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NFL Draft Preview: Washington’s talent will be a factor

The NFL Draft will be feeling purple this year.

NFL: Combine Brian Spurlock-USA TODAY Sports

The superlatives are boundless:

  • the fastest WR
  • the most athletic defensive back
  • the strongest DT
  • the most explosive and the best blitzing safety
  • the most complete shut-down corner

These are but just a few of the actual quotes that have been pulled from different mock draft analyses and player profiles that are littered around the Internet and across traditional media. While some of these kinds of assessments might be overly gratuitous, they remain indicative of the fact that the Washington Huskies are set to make some noise in the NFL Draft starting in round one on Thursday night.

In total, the Huskies boast eight former players with realistic chances of getting drafted in the 2017 NFL Draft. This includes at least three players considered first round “locks” from a talent perspective (though other factors might affect their actual draft status). This list includes:

WR John Ross III

DL Elijah Qualls

DB Kevin King

DB Sidney Jones

DB Budda Baker

TE Darrell Daniels

OL Jake Eldrenkamp

LB Joe Mathis

Each of these players are notable in that they either started out as Steve Sarkisian recruits or came to UW in the Chris Petersen’s first transition class. As such, they essentially represent the initial fruits born from the program that Petersen installed when he came to UW starting in the 2014 season.

The storylines surrounding this class are too many to do justice for in this brief preview. However, there are some interesting tidbits worth commenting on that put some perspective into the upcoming draft.

Most obvious is the fact that there are eight players eligible with five almost certain to be drafted. That is a whole lot of talent coming out of one class, even for a PAC 12 team. For UW, it is almost unheard of. In fact, UW hasn’t had this many truly draftable players in a single draft since their 1997 team produced 10 drafted players (in a class that produced guys like Jerome Pathon, Cam Cleeland, Olin Kreutz and Tony Parrish). Since then, UW has never had more than four go in any single draft. A grand total of zero Huskies were drafted in the 2008, 2009 and 2010 drafts.

That UW is putting four of the 103 college players who had remaining eligibility into the draft is also an interesting development. Again, this is a first in UW history. It is also a lot for any school. While there are the occasional schools that put four or five into the draft every year, they usually are associated with football royalty such as Alabama (three this year), Ohio State (five), Florida (five) and USC (three). This year, UW is putting out more underclassmen than any other PAC 12 program - USC has three and Stanford two.

Related to the previous story line is the fact that UW’s draft class is inclusive of both Sark recruits (Qualls, Daniels, Eldrenkamp, Mathis, King, Ross) and Petersen recruits (Baker, Jones). Despite having come from different staffs with different priorities, each of these players moves on with a reputation for being fundamentally sound - a Petersen characteristic. In addition, most of them also have “elite physical skills” for their positions highlighting their scouting reports. King, Baker, Ross, Qualls, and Jones, in particular, will go to the next level with a bevy of elite measurables padding their resumes. UW’s strength and conditioning program, led by coach Tim Socha, is largely responsible for such accomplishment.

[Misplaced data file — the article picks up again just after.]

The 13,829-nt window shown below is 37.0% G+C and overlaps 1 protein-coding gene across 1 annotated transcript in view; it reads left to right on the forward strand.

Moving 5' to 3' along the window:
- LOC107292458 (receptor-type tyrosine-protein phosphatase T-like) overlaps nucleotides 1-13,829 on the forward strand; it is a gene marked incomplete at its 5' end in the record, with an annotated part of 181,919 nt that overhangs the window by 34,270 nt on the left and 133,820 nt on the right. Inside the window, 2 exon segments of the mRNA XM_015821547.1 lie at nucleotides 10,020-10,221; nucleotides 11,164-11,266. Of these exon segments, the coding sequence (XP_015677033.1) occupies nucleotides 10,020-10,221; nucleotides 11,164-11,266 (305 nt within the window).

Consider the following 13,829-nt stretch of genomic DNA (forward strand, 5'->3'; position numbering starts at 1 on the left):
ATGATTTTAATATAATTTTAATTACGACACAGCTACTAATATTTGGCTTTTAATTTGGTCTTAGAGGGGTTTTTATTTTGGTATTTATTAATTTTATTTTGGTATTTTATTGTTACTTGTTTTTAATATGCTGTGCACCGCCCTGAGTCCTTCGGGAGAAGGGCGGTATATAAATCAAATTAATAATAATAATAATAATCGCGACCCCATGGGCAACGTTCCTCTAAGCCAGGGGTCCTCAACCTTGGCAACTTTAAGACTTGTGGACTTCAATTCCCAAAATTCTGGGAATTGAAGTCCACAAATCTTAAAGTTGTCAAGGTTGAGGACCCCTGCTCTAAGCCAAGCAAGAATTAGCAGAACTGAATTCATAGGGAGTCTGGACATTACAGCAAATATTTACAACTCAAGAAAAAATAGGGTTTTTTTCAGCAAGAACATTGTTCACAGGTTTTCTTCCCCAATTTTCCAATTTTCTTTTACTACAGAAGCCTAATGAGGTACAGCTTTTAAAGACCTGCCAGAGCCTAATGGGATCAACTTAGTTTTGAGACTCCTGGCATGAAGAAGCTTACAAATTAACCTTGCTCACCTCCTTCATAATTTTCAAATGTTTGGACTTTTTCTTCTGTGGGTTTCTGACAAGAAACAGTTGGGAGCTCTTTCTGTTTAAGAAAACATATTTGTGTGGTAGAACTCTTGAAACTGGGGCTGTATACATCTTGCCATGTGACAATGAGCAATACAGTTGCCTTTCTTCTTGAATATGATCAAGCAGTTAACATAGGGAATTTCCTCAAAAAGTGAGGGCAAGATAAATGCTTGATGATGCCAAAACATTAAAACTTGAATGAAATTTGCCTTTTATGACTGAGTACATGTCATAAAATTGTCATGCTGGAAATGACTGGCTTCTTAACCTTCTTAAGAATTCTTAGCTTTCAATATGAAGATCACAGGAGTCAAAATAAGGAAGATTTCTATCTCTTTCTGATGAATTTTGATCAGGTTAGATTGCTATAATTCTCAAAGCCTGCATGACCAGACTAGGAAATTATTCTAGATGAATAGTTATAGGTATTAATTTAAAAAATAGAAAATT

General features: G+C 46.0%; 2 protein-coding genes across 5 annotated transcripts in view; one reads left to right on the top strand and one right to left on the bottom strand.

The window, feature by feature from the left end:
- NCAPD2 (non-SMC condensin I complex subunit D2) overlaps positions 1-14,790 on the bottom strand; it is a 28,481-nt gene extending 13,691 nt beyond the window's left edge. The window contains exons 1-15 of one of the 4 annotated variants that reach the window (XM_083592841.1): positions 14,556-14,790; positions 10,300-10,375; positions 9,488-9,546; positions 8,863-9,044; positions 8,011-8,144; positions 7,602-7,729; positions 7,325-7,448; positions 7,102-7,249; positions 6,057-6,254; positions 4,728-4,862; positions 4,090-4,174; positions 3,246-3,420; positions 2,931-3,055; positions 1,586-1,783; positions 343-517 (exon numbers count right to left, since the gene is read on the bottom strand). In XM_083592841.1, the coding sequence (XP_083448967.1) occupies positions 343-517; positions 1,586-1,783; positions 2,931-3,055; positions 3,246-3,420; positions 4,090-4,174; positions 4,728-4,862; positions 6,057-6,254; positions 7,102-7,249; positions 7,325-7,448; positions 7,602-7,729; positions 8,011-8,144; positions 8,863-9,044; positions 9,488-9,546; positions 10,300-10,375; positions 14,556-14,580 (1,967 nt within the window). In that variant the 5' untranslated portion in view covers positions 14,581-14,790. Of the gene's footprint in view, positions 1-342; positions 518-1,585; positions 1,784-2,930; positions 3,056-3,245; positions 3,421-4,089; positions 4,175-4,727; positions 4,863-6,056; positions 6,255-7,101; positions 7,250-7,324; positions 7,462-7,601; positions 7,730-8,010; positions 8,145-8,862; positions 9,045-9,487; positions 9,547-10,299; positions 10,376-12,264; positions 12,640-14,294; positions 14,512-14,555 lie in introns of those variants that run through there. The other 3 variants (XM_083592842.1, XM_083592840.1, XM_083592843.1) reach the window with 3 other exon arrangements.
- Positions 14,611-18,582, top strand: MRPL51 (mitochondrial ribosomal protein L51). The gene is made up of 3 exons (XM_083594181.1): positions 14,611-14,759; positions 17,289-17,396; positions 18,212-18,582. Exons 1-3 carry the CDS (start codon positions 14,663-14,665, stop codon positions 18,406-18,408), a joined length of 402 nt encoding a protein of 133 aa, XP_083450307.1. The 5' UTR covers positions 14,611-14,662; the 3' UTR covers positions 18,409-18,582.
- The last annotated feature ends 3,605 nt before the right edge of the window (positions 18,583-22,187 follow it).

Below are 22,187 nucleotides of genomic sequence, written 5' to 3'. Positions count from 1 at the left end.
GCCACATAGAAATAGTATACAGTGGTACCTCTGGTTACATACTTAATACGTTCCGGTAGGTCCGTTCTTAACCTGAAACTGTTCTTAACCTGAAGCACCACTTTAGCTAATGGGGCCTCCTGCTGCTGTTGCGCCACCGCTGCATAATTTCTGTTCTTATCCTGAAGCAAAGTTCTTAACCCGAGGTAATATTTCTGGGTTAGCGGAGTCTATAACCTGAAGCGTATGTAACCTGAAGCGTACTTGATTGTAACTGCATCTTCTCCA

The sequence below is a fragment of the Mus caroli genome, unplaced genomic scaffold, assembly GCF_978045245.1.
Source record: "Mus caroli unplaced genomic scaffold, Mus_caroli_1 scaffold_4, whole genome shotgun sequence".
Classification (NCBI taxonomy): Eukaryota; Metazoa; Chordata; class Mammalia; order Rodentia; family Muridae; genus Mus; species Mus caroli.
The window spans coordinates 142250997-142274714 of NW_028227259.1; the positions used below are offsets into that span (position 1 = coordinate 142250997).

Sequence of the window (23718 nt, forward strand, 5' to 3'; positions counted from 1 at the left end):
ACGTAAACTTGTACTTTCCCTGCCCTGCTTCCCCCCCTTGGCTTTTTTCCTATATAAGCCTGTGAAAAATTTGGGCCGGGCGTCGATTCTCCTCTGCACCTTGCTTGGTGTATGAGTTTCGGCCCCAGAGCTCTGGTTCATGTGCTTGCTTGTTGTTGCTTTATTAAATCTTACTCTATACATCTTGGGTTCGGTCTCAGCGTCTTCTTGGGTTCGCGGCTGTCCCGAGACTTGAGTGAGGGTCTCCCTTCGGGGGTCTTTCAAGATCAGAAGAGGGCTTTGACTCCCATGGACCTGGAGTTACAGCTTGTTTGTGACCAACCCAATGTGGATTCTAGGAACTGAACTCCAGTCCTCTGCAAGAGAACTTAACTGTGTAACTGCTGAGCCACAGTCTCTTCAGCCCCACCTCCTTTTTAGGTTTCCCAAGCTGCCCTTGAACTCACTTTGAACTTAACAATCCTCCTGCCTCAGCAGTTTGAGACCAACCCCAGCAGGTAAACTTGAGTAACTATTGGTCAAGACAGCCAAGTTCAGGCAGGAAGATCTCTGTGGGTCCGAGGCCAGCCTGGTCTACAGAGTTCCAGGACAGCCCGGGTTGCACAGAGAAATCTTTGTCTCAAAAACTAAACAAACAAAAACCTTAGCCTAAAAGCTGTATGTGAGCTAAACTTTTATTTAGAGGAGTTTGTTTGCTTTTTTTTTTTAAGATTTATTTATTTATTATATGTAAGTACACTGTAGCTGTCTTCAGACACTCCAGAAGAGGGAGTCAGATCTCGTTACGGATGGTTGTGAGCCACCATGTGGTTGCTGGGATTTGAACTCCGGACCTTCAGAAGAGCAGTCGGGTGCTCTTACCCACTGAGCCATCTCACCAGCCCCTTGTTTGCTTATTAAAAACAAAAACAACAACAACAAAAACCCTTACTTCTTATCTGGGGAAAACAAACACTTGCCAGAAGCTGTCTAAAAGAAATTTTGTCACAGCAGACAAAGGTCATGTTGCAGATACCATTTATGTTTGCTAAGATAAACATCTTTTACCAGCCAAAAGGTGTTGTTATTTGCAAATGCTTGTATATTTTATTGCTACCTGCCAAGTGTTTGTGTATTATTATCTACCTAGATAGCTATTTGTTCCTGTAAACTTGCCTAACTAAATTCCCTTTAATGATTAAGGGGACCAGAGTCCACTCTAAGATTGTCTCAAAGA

How all this plays out on draft night remains to be seen. There are many questions and analyses floating around that are giving UW fans reason to tune in. Some of those include:

  • Will injury concerns cause the draft’s fastest man - John Ross - to slide down draft boards?
  • Could Sidney Jones overcome a torn achilles and jump back into the first round?
  • Is it possible that Kevin King will be the first Husky selected?
  • Is there a market for Joe Mathis?
  • Could Elijah Qualls sneak into the second round?
  • Are Daniels’s athletic skills or Eldrenkamp’s fundamental skills enough to get either drafted?

That Washington is producing first round talent isn’t necessarily novel. UW certainly has enjoyed the success of early round draftees over the last several years. Three Huskies were first rounders just two years ago. The difference between 2015 and this year is that there is much less certainty on just to who and where the highest rated of UW’s players will end up going.

Regardless, the successes that UW had in the drafts in 2011, 2013, 2014 and 2015 have always felt more a result of the individual talents of the players then a product of the system. The arrival of this class feels more like a real tipping point than aberration. This reflects the consistency that comes from multiple years in the same program, the ability of UW’s staff to instill fundamentals and the product of several cycles of high-level conditioning and physical skills development. As UW looks out into the future, it feels like the program will be a more reliable producer of NFL stock talent than it has in the past. Indeed, players like Vita Vea, Azeem Victor, Keishawn Bierria, Trey Adams and Dante Pettis look like highly draftable players. Several others including Kaleb McGary, Jake Browning , Myles Gaskin and Greg Gaines could also find themselves as potential factors depending on how the season ahead turns out.

That UW seems to have returned to prominence both on the field and in the scouting departments of NFL teams is a welcome sight for fans everywhere. We all know, however, that such moments in time can “go” just as quickly as they come around. Enjoy the moment, Dawg fans. It is going to be a special night full of purple highlights and dubs up.